Page:Popular Science Monthly Volume 37.djvu/476
460 THE POPULAR SCIENCE MONTHLY.
or was heavily laden with debris and every kind of filth, and whatever this water touched it contaminated. As a result, every house in the flooded district was filled to the second floor, in most cases, with offensive matter. In many cases dead animals were found in parlors, and scores of dead horses were removed from dwellings and business stands. Everything was covered with mud. There was not a place where the flood touched that man could lay his head with safety."
The State work began June 1st and ended October 12th. The result at Kernville, a ward of Johnstown, is a truthful index for the whole district. " With the concentration of twenty-five hundred people in three hundred and eighty houses, all subjected to intense mental strain by reason of the calamity and the radical changes in their habits of living, it is very gratifying to know that during the continuance of the Board's operations not a case of infectious disease developed in the district which should be attributed to bad sanitary condition." In the past history of na- tional disasters we do not read of such gratifying results, but dire pestilence has too often followed great earthquakes, floods, fires, famine, and the disasters of war.
There are several measures not strictly sanitary, but most necessary, to which the sanitarian should give heed before his own special work occupies his attention. If the officers of the district have been lost, or in any way rendered inefficient, a strong government must be at once organized, and the district placed under efficient police control, that lawlessness and anarchy do not prevail. At Johnstown the people named a "dictator," who decided all questions of government and kept the region in order. The distress which lawlessness produces must not be toler- ated. The organization of relief corps to succor the injured and dying, and to organize temporary hospitals, should receive next the attention of the sanitarian. So soon as the government is as- sured, and temporary relief is progressing satisfactorily, he may advise the proper committee as to what will be needed in the way of food, clothing, shelter, and medical stores. These will be re- quired in large quantities ; but in the United States, at least, we can safely rely upon the country at large to supply these things promptly. For shelter, tents can be had from the State Governors by applying to them.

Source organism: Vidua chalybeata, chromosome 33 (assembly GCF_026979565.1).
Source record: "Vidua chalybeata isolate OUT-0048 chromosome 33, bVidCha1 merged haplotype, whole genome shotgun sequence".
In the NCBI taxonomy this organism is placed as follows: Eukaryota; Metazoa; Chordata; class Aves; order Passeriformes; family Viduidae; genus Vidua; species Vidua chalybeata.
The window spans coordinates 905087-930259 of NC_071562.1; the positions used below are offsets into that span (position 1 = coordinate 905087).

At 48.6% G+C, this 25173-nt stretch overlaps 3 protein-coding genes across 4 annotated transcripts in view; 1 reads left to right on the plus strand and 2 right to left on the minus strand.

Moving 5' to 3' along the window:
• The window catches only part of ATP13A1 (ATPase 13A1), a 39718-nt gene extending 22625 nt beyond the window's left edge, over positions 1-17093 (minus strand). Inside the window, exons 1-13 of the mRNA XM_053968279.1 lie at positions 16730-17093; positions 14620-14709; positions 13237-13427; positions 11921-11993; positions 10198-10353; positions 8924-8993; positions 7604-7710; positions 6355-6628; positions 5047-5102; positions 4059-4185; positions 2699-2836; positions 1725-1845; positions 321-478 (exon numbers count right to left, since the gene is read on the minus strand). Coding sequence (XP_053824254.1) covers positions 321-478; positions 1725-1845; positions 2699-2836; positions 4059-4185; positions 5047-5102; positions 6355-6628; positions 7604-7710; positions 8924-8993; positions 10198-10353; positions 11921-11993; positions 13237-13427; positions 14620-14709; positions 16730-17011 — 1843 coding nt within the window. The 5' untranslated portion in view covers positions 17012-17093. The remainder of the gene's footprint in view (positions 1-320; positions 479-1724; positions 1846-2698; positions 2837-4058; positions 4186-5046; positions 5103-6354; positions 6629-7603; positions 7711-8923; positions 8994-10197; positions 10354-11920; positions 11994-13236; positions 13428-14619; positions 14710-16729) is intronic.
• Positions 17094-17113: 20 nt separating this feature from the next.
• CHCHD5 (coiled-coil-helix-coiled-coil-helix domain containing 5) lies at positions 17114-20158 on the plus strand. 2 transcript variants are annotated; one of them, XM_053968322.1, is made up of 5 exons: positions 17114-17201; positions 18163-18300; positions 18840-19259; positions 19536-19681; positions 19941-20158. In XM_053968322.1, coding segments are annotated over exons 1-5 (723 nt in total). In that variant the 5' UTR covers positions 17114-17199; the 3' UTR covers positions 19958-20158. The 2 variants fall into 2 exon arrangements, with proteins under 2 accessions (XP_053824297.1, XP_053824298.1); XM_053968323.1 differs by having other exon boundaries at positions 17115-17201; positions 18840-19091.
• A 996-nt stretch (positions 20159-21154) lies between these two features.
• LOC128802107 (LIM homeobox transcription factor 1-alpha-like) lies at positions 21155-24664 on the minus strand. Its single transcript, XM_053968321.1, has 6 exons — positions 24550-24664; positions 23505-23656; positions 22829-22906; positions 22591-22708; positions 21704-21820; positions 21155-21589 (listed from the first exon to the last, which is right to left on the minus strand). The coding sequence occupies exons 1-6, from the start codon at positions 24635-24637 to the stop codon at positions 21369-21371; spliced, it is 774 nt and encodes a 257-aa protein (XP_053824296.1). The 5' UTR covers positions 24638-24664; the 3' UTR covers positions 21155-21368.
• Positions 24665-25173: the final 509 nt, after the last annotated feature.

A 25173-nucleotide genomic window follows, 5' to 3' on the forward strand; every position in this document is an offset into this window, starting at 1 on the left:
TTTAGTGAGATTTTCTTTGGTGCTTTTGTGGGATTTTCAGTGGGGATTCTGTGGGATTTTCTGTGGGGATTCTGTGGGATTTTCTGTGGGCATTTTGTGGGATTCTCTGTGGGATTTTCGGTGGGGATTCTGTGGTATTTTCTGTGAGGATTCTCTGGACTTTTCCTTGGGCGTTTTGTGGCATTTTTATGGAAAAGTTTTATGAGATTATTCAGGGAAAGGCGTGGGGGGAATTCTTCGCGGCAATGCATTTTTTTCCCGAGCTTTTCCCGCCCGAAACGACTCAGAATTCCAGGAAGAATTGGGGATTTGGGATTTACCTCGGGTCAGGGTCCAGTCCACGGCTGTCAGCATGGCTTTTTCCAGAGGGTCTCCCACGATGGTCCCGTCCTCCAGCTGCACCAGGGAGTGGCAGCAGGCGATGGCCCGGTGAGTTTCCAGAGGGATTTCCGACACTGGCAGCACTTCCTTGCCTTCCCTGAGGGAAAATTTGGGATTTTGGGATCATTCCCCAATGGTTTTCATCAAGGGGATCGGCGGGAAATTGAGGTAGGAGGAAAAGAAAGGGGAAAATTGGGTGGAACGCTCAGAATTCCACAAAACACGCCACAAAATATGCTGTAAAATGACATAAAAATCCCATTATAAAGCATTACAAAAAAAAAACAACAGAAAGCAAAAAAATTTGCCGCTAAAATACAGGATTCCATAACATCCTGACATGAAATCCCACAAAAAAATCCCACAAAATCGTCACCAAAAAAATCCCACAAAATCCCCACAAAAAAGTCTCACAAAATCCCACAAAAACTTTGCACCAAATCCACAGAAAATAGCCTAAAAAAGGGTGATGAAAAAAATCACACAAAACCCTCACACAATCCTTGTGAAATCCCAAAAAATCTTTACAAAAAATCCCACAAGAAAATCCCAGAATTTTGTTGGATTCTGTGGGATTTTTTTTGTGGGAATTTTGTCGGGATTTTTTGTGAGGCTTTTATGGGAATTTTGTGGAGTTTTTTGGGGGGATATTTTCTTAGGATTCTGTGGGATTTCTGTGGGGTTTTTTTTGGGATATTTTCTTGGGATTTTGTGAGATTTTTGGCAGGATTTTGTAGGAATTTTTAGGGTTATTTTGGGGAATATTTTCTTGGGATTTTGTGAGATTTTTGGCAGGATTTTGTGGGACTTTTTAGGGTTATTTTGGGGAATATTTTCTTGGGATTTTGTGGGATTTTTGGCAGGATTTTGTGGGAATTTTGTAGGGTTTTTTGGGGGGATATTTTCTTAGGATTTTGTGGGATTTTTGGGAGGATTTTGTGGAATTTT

At Johnstown the people did not like tents, preferring any kind of houses, and suffered great inconvenience from overcrowding rather than go into the tents. There were two forms of ready- made houses used — one, familiarly known as " Oklahomas," were of two sizes : the smaller, eighteen by ten feet, with one room, and a larger, eighteen by twenty-four feet, with two rooms ; and the Hughes house, which was larger and better built, consisting of